Free Sample Certificate of Indigenous

Document Sample
Free Sample Certificate of Indigenous Powered By Docstoc
					 World Bank study on
Good governance in land

     ILC workshop on Land Indicators
          Rome, Dec. 8, 2008

       Klaus Deininger & Malcolm Childress

• Land offers enormous potential for large scale corruption
   – Large scale land-grabs, public-land concessions to cronies (Kenya)
   – Land conversion and zoning provides windfall gains with urbanization
   – Particularly relevant with high levels of commodity prices
• … but is also a source of petty corruption in service delivery
   –   High land taxes encourage undervaluation and under-the table payments
   –   ‘Speed money’ to get register transactions or get certificate for credit
   –   Together with rent-seeking by judiciary
   –   Example India: Land sector 3rd in TIs corruption ranking, after police & courts
   –   Estimated bribe payments (by the poor) > $ 700 mn a year
• This reduces economic activity and hurts the poor
   – ‘Serious” investors can not get access to land
   – Land transactions are not registered, financial sector development impaired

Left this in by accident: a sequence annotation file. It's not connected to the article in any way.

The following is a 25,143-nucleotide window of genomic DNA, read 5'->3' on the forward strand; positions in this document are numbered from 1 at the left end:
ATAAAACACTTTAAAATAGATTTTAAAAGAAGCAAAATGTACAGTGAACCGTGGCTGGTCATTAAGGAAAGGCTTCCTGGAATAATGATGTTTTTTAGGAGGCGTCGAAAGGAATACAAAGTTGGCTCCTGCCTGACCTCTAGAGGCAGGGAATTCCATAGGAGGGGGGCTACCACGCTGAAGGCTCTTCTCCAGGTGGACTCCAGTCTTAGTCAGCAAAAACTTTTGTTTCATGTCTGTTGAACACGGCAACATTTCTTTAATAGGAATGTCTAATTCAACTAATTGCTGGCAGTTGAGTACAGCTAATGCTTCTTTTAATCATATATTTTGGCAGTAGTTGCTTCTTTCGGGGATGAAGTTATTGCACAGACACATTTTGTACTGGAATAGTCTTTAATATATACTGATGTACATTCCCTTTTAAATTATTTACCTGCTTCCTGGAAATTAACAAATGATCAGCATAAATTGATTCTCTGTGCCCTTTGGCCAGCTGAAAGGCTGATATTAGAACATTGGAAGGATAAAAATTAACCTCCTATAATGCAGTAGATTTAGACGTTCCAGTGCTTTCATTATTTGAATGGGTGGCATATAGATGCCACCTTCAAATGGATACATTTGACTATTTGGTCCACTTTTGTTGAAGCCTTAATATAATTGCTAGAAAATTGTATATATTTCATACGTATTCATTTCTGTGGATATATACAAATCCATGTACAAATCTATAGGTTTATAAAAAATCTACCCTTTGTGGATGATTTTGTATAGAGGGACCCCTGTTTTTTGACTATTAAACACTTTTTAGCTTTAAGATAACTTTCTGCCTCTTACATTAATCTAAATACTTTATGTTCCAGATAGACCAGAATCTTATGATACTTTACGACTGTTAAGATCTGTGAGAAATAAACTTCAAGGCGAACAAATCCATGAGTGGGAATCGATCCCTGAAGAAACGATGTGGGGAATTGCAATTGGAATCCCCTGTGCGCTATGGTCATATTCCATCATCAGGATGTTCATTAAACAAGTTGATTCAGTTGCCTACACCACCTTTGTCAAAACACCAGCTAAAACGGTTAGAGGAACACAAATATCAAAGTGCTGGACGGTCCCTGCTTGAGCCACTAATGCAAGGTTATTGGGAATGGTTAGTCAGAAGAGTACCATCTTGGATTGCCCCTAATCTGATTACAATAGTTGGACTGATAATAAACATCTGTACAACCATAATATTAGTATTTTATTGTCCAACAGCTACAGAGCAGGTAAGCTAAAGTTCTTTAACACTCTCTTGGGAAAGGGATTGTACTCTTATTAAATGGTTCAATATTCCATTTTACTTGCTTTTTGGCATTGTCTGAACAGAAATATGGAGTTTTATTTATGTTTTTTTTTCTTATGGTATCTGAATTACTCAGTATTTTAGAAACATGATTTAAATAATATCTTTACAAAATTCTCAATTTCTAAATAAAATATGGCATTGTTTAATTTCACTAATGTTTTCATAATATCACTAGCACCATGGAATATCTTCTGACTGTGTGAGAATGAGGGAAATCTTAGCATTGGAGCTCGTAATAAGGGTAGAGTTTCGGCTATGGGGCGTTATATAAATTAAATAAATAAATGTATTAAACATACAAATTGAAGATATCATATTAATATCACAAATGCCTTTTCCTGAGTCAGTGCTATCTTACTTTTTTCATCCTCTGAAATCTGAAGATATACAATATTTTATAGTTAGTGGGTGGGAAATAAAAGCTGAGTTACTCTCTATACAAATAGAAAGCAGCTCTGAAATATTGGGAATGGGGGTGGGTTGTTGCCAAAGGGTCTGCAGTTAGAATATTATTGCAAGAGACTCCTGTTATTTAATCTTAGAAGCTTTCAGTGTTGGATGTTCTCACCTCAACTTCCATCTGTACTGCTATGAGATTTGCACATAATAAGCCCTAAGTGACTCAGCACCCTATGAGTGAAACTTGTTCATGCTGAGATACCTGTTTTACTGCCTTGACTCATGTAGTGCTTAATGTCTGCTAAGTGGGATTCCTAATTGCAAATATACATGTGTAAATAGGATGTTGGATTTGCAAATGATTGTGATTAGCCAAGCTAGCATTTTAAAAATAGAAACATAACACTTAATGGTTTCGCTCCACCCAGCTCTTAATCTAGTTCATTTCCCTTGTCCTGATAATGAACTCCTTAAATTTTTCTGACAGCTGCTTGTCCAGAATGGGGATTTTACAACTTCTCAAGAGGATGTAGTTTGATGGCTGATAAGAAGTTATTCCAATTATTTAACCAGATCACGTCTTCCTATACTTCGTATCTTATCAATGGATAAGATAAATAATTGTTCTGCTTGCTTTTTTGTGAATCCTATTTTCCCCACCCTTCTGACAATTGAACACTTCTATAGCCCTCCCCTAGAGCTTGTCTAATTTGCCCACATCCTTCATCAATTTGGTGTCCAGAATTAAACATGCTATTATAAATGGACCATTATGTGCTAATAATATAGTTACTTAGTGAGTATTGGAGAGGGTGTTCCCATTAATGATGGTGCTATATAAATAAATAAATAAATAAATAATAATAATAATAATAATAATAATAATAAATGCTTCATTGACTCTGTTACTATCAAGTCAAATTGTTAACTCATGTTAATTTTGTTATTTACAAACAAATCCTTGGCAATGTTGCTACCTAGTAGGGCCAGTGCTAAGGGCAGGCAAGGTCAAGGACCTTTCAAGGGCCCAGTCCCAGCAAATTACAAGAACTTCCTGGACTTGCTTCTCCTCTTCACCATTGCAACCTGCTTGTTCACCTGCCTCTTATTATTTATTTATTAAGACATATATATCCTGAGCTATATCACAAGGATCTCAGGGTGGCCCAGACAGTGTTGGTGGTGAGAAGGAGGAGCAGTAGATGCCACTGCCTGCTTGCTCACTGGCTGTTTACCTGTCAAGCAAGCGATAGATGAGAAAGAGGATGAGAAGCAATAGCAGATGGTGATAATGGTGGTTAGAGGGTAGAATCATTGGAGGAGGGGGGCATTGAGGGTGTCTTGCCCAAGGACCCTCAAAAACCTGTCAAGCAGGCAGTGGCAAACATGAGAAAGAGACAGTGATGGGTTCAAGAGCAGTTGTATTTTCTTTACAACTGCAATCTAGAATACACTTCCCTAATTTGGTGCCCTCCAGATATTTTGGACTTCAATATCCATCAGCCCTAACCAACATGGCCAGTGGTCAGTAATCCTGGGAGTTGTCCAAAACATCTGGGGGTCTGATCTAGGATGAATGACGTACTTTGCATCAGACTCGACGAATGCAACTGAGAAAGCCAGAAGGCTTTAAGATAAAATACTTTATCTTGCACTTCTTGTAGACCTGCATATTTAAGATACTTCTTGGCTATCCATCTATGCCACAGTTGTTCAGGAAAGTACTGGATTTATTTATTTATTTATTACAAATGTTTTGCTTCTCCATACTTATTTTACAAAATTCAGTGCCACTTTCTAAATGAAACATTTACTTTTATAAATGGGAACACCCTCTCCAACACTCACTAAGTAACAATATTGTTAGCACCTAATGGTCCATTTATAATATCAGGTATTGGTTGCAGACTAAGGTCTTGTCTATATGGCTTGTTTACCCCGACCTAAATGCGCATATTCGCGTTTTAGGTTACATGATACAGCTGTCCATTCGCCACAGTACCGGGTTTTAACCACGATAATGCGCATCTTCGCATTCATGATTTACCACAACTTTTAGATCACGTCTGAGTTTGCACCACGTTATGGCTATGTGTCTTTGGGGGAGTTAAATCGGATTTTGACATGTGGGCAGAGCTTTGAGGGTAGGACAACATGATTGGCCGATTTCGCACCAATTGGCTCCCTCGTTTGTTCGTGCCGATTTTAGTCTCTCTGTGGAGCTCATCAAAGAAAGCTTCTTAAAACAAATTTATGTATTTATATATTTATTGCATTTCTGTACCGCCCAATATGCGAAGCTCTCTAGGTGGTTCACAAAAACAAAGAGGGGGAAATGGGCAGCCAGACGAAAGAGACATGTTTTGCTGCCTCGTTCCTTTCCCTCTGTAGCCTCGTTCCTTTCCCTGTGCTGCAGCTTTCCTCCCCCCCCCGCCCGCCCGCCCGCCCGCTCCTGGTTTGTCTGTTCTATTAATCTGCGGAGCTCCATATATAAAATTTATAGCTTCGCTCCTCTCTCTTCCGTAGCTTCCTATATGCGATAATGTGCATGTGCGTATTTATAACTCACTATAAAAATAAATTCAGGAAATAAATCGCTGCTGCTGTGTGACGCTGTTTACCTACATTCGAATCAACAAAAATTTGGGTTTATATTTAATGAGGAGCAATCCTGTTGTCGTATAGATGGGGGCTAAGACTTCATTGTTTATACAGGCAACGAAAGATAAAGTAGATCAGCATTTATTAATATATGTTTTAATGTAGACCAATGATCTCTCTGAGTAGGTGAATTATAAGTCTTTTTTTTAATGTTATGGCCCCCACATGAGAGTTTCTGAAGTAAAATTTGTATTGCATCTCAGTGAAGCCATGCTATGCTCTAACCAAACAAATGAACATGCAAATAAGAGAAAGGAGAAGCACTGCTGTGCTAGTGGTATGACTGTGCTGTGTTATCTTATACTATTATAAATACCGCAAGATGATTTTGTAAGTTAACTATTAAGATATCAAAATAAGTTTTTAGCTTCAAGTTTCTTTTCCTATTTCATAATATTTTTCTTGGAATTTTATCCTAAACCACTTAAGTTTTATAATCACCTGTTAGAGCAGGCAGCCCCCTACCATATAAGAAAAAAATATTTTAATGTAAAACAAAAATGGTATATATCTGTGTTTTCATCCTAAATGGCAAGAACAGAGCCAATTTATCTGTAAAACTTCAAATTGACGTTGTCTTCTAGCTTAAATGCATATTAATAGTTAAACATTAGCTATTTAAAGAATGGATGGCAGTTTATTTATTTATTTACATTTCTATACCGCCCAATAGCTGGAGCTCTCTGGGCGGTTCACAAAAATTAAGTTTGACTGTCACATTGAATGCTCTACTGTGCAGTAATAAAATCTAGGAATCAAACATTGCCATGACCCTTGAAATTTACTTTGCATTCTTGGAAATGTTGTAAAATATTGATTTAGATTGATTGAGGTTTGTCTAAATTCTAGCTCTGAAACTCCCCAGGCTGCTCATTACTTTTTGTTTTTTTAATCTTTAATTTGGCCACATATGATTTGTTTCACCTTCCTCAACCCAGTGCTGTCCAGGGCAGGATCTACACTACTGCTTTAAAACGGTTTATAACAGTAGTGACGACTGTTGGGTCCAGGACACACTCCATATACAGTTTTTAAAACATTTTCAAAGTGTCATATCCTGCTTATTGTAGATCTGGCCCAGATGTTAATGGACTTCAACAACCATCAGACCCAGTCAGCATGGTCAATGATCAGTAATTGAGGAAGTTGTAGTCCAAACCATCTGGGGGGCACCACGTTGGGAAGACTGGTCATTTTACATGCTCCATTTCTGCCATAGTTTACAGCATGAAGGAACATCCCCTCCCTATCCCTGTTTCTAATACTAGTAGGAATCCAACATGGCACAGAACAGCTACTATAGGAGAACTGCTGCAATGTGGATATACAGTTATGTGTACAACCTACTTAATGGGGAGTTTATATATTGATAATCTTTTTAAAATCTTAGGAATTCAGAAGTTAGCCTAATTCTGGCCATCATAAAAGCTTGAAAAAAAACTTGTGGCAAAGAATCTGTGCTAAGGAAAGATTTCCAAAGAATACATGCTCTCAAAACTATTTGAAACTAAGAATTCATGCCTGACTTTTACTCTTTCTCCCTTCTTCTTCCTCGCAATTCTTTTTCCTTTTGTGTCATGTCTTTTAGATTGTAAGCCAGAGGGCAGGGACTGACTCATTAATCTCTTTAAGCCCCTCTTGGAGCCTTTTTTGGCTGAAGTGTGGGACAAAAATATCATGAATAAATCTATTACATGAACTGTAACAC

– Negative spillovers way beyond the land sector
   But there is considerable potential
• Technology can make processes more transparent
   –   Remote sensing makes data acquisition much easier
   –   IT can improve access to information & conduct of transactions
   –   Allows monitoring of progress by users (case tracking, e-governance)
   –   Example: Land record computerization in Maharashtra
• Increased incentives for governments
   – Registries can generate high levels of resources
   – Land information critical for natural resource & disaster management
   – Including avoided deforestation & carbon payment
• Cross-country effects of publicity of information
   – Land information in World Bank’s ‘Doing Business’ indicators
   – Incentive for reform in a number of cases
   – Coordination among donors
• What is needed to utilize the potential?
   – Political commitment at country, regional and global level (FAO, AU, etc.)